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European Commission approves dispersible tablets to treat paediatric HIV

Marketing authorisation in the EU has been given to Tivicay (dolutegravir) dispersible tablets to treat HIV in certain paediatric patients.

The European Commission (EC) has granted marketing authorisation for Tivicay (dolutegravir) 5mg dispersible tablets, which are used in combination with other antiretroviral agents for the treatment of human immunodeficiency virus type 1 (HIV-1) infection in paediatric patients.

ViiV Healthcare, which produces the tablets, said that the therapy is now approved for treatment-naïve or treatment-experienced but INSTI-naïve children aged at least four weeks and weighing at least 3kg.

This authorisation includes updated dosing recommendations for Tivicay (dolutegravir) film-coated tablets (10mg, 25mg and 50mg) for children six years and older and weighing at least 14kg, bringing these in line with the World Health Organization (WHO) weight bands.

Tivicay contains dolutegraviraintegrase strand transfer inhibitor for use in combination with other antiretroviral agents for the treatment of HIV. Integrase inhibitors inhibit HIV integrase by binding to the integrase active site and blocking the strand transfer step of retroviral DNA integration which is essential for the HIV replication cycle.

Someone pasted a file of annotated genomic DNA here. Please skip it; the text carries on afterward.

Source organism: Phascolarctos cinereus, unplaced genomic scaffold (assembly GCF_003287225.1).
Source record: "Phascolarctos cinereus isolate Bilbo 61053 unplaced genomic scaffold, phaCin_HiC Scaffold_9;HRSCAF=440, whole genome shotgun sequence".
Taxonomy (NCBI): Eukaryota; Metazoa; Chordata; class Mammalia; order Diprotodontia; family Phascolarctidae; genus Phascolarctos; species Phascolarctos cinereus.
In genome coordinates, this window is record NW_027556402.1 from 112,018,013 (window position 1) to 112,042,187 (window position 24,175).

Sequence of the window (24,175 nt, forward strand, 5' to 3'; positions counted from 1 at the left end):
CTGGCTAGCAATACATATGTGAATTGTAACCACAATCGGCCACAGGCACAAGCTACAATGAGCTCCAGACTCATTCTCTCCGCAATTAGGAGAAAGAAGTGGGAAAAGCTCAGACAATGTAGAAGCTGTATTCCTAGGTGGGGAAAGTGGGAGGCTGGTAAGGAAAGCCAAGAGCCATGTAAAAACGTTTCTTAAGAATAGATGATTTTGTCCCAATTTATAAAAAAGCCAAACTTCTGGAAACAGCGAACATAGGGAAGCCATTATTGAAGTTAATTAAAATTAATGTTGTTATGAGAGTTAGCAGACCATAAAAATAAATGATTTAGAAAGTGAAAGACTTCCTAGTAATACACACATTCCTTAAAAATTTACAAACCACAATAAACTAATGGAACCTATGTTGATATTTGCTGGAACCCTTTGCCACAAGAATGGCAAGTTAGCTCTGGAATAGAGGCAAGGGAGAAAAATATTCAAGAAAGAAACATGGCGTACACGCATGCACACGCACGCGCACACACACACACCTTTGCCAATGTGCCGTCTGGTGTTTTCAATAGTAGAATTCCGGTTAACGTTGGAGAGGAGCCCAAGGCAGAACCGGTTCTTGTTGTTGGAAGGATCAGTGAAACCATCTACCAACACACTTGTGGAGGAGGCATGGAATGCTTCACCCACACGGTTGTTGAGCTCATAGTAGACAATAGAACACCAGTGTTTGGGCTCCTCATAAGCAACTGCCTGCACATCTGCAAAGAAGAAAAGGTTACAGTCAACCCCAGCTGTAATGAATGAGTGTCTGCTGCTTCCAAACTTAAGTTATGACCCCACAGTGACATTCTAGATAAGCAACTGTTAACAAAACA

Deborah Waterhouse, Chief Executive Officer (CEO) of ViiV Healthcare, said: “Today’s authorisation is a really important milestone towards enabling children to have access to age-appropriate formulations of HIV medicine. Globally there are approximately 1.7 million children living with HIV and around 100,000 children dying each year from AIDS which is why we won’t stop doing all that we can to ensure that no child living with HIV is left behind.”

The marketing authorisation is based on data from the ongoing P10932 and ODYSSEY3 (PENTA20) studies, which are being conducted in collaboration with international paediatric research networks, IMPAACT and PENTA-ID.

The drug is indicated in combination with rilpivirine aa complete regimen for the treatment of HIV-1 infection in adults to replace the current antiretroviral regimen in those who are virologically suppressed on a stable antiretroviral regimen for at least six months with no history of treatment failure or known substitutions associated with resistance to either antiretroviral agent.

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